Auditor warns that £1.3bn cost of services for special needs children is ‘not sustainable’ – and reveals review of services still not completed after 13 years
The Audit Office has warned that the current provision of Special Educational Needs (SEN) services in Northern Ireland’s schools is “not financially sustainable” - as it revealed that expenditure over the past five years has exceeded £1.3 billion.
The auditor also reported that a review begun by the Department of Education 13 years ago into the the increase in the number of children with SEN, and the inconsistencies and delays in identification, has still not been completed.
In a scathing report Auditor General, Kieran Donnelly has concluded that there has to be a “systemic review of the SEN policies, processes, services and funding model to ensure the provision is sufficient to meet the needs of all children with SEN”.
Mr Donnelly’s report found:
• A time limit for issuing statements of special educational needs is broken for nearly nine out of every 10 children assessed in Northern Ireland - 85% of statements are issued outside the 26-week statutory limit. Statements are legally binding documents issued by the Education Authority (EA) detailing a child’s needs and setting out what specialist provision they require within the education system. They are issued after an EA assessment process.
• Annual expenditure on SEN reached £312 million in 2019-20, an increase from £233 million in 2015-16. Expenditure over the last five years has totalled over £1.3 billion.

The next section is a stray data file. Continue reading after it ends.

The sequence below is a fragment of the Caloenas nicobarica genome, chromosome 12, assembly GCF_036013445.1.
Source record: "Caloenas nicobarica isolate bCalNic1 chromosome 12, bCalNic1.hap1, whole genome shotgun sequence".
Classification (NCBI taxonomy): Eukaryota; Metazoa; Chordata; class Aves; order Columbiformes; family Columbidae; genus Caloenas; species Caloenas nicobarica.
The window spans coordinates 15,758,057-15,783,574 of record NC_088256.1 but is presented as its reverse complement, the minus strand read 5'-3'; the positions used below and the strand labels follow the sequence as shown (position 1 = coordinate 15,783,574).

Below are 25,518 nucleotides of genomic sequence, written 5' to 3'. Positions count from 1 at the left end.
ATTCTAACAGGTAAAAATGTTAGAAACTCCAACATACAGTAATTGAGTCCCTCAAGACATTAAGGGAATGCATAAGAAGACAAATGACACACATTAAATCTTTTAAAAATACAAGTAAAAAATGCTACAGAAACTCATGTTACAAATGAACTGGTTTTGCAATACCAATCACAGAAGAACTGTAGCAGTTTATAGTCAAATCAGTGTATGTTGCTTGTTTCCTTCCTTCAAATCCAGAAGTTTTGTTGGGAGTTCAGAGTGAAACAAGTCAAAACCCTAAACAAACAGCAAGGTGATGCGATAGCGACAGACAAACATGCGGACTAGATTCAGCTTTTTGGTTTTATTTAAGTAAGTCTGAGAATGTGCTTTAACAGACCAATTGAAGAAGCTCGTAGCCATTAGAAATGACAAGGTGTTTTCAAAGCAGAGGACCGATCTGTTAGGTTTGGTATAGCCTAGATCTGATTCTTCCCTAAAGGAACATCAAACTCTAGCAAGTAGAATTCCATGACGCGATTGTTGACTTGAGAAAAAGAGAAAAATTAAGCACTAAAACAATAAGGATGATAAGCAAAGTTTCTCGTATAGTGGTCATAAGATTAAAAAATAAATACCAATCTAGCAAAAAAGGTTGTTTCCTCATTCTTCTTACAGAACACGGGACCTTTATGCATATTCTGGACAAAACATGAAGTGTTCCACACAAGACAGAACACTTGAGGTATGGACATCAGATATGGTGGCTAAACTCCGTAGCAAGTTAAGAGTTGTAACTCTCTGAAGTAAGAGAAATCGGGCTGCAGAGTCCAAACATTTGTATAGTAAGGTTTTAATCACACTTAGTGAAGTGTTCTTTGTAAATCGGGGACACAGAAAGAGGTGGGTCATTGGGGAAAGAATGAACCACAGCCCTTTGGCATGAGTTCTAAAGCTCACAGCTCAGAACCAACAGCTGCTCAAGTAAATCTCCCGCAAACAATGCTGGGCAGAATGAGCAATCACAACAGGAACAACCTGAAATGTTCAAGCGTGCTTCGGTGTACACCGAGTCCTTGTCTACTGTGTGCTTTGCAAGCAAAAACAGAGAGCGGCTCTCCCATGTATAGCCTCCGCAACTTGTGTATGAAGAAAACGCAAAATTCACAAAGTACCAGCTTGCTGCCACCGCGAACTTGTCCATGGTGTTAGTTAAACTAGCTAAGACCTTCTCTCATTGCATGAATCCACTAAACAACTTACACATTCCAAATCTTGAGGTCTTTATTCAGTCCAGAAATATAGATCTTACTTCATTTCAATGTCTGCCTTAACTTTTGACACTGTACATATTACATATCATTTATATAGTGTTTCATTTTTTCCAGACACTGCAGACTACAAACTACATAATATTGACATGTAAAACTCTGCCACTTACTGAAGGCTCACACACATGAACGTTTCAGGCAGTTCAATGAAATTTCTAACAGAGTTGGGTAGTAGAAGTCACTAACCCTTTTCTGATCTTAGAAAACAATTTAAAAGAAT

• There is an urgent need for the Department of Education and the Education Authority to evaluate the support provided to children with SEN. This will enable resources to be focused on the types of support which have the best outcomes for children.
• It is over 13 years since the Department began a review of SEN at a cost of nearly £3.6 million. This review is still not complete.
The report stated: “Nearly one in five pupils in Northern Ireland has a reported SEN, with 5.5% cent of the school population having a statement of SEN.
“This is significantly higher than the 2% of the school population anticipated by the Department.
“There has been a 36% increase in children with a statement in the past nine years.”
Mr Donnelly’s report recommends that the Department and the Education Authority consider the potential benefits of directing more investment towards effective early intervention measures which may, in turn, reduce the requirement for statements of SEN.
Mr Donnelly said: “Support for pupils with SEN is a vital and valued service and the educational achievements of children with SEN are improving, which, of course is to be welcomed.
“However, there remains evidence of an inconsistent and delayed approach to assessing pupils. It is also disappointing that the Department and the Education Authority are still unable to clearly demonstrate value for money.”
The latest Audit Office publication is a follow-up to Mr Donnelly’s 2017 Special Educational Needs report which made 10 recommendations.
A Department of Education spokesman welcomed the report’s publication.
“The department is working closely with the EA on addressing the issues in the report,” he said.
He noted the issue would be discussed by the Assembly’s Public Accounts Committee on October 15.
“The general guiding principle is that it is inappropriate to comment in detail in advance of a potential PAC hearing and the Department of Finance minister’s (Conor Murphy) response,” he added.